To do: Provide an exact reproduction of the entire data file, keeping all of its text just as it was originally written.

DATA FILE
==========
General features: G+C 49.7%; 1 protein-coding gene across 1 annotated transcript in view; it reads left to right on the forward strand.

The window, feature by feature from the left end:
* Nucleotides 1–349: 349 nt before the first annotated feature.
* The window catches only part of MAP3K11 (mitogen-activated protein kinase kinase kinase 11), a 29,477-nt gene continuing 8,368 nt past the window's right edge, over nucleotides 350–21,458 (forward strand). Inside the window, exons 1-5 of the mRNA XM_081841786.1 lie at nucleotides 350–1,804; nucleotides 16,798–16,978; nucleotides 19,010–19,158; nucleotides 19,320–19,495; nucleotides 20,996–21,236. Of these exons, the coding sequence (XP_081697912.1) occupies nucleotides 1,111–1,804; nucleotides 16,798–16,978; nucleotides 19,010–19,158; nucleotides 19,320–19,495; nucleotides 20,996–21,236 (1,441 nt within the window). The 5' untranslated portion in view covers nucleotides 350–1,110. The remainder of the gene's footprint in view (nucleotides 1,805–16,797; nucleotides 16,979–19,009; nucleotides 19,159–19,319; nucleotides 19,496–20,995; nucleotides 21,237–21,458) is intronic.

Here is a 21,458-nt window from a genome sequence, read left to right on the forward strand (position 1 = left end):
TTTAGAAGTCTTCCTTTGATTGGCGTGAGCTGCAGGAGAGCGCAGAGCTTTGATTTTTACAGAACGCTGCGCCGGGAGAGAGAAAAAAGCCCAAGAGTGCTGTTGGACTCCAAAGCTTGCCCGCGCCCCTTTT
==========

General features: G+C 49.7%; 1 protein-coding gene across 1 annotated transcript in view; it reads left to right on the forward strand.

The window, feature by feature from the left end:
* Nucleotides 1–349: 349 nt before the first annotated feature.
* The window catches only part of MAP3K11 (mitogen-activated protein kinase kinase kinase 11), a 29,477-nt gene continuing 8,368 nt past the window's right edge, over nucleotides 350–21,458 (forward strand). Inside the window, exons 1-5 of the mRNA XM_081841786.1 lie at nucleotides 350–1,804; nucleotides 16,798–16,978; nucleotides 19,010–19,158; nucleotides 19,320–19,495; nucleotides 20,996–21,236. Of these exons, the coding sequence (XP_081697912.1) occupies nucleotides 1,111–1,804; nucleotides 16,798–16,978; nucleotides 19,010–19,158; nucleotides 19,320–19,495; nucleotides 20,996–21,236 (1,441 nt within the window). The 5' untranslated portion in view covers nucleotides 350–1,110. The remainder of the gene's footprint in view (nucleotides 1,805–16,797; nucleotides 16,979–19,009; nucleotides 19,159–19,319; nucleotides 19,496–20,995; nucleotides 21,237–21,458) is intronic.

Here is a 21,458-nt window from a genome sequence, read left to right on the forward strand (position 1 = left end):
TTTAGAAGTCTTCCTTTGATTGGCGTGAGCTGCAGGAGAGCGCAGAGCTTTGATTTTTACAGAACGCTGCGCCGGGAGAGAGAAAAAAGCCCAAGAGTGCTGTTGGACTCCAAAGCTTGCCCGCGCCCCTTTT